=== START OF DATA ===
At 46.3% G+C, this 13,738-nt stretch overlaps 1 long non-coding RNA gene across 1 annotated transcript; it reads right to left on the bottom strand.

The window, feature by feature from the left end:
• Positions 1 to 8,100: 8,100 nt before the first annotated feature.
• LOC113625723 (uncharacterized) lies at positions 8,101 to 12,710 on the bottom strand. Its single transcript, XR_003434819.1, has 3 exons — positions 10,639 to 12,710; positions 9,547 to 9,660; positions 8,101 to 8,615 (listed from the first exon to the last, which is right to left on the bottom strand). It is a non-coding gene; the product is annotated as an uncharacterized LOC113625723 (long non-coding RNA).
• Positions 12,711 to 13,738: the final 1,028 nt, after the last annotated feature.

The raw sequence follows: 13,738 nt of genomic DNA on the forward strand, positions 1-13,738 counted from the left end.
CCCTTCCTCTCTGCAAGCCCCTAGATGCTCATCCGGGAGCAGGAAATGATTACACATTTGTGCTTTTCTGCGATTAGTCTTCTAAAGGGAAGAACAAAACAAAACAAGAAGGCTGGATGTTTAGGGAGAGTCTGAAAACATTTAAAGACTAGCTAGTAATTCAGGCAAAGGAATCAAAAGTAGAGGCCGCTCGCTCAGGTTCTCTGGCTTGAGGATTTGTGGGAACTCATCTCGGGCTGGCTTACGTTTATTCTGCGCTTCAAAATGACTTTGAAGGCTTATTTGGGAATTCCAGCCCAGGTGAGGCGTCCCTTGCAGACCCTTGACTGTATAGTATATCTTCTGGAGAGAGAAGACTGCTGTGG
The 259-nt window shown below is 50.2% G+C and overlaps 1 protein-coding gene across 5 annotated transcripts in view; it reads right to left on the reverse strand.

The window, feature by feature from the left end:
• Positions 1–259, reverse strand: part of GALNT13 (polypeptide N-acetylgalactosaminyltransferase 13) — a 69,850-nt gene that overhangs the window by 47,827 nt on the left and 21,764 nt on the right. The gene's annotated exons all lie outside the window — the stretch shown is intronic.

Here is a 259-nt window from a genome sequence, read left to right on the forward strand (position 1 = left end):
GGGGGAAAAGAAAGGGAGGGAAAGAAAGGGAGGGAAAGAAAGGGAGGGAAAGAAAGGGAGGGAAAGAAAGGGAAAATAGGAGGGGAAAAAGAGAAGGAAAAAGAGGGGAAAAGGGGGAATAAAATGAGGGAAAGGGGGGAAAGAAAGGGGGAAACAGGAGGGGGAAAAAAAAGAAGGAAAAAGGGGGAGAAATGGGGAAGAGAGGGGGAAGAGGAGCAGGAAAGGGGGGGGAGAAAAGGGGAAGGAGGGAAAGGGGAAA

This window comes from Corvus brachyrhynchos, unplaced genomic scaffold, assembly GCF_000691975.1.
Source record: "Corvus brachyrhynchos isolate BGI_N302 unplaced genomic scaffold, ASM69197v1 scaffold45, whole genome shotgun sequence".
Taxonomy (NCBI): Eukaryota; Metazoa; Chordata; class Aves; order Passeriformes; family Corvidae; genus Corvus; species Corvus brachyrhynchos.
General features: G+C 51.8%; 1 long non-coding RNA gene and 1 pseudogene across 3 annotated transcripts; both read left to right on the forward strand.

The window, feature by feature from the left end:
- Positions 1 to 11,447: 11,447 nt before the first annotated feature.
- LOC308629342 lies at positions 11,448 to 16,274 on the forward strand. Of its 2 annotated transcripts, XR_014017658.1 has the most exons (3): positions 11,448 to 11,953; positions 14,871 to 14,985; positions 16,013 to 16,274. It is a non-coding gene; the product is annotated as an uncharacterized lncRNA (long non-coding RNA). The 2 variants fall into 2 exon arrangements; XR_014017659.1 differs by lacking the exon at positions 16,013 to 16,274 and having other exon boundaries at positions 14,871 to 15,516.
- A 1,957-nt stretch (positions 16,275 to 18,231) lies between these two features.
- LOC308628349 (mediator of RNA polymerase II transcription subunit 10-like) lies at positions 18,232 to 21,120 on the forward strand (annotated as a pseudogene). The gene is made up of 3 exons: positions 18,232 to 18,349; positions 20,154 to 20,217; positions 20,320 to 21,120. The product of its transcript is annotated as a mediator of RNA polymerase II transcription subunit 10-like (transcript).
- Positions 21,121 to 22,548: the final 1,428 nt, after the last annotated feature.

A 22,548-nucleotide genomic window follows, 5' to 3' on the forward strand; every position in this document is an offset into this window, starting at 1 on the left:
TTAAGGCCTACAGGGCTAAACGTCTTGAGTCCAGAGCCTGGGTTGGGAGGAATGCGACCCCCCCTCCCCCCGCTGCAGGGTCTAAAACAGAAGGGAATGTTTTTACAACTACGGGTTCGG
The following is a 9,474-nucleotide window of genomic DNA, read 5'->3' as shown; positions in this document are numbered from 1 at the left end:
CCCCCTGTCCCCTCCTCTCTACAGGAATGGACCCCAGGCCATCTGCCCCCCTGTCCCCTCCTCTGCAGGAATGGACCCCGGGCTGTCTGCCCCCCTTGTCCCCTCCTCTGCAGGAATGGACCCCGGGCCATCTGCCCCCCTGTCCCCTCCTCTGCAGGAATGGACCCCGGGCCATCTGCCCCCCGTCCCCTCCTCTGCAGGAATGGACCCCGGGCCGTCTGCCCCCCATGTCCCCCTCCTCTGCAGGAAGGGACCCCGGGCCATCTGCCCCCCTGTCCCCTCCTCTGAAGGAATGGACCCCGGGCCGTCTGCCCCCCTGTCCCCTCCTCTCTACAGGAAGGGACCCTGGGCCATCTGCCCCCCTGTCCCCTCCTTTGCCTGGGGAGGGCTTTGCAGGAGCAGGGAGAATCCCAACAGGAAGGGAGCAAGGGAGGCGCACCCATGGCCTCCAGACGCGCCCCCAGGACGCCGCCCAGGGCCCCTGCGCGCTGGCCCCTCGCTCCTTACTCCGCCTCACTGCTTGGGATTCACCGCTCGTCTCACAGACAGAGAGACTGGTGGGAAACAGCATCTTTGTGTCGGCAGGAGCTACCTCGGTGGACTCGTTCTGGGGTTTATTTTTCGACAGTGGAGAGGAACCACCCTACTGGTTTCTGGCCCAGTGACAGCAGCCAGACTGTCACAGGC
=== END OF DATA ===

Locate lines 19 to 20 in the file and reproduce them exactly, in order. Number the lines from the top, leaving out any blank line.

- LOC308629342 lies at positions 11,448 to 16,274 on the forward strand. Of its 2 annotated transcripts, XR_014017658.1 has the most exons (3): positions 11,448 to 11,953; positions 14,871 to 14,985; positions 16,013 to 16,274. It is a non-coding gene; the product is annotated as an uncharacterized lncRNA (long non-coding RNA). The 2 variants fall into 2 exon arrangements; XR_014017659.1 differs by lacking the exon at positions 16,013 to 16,274 and having other exon boundaries at positions 14,871 to 15,516.
- A 1,957-nt stretch (positions 16,275 to 18,231) lies between these two features.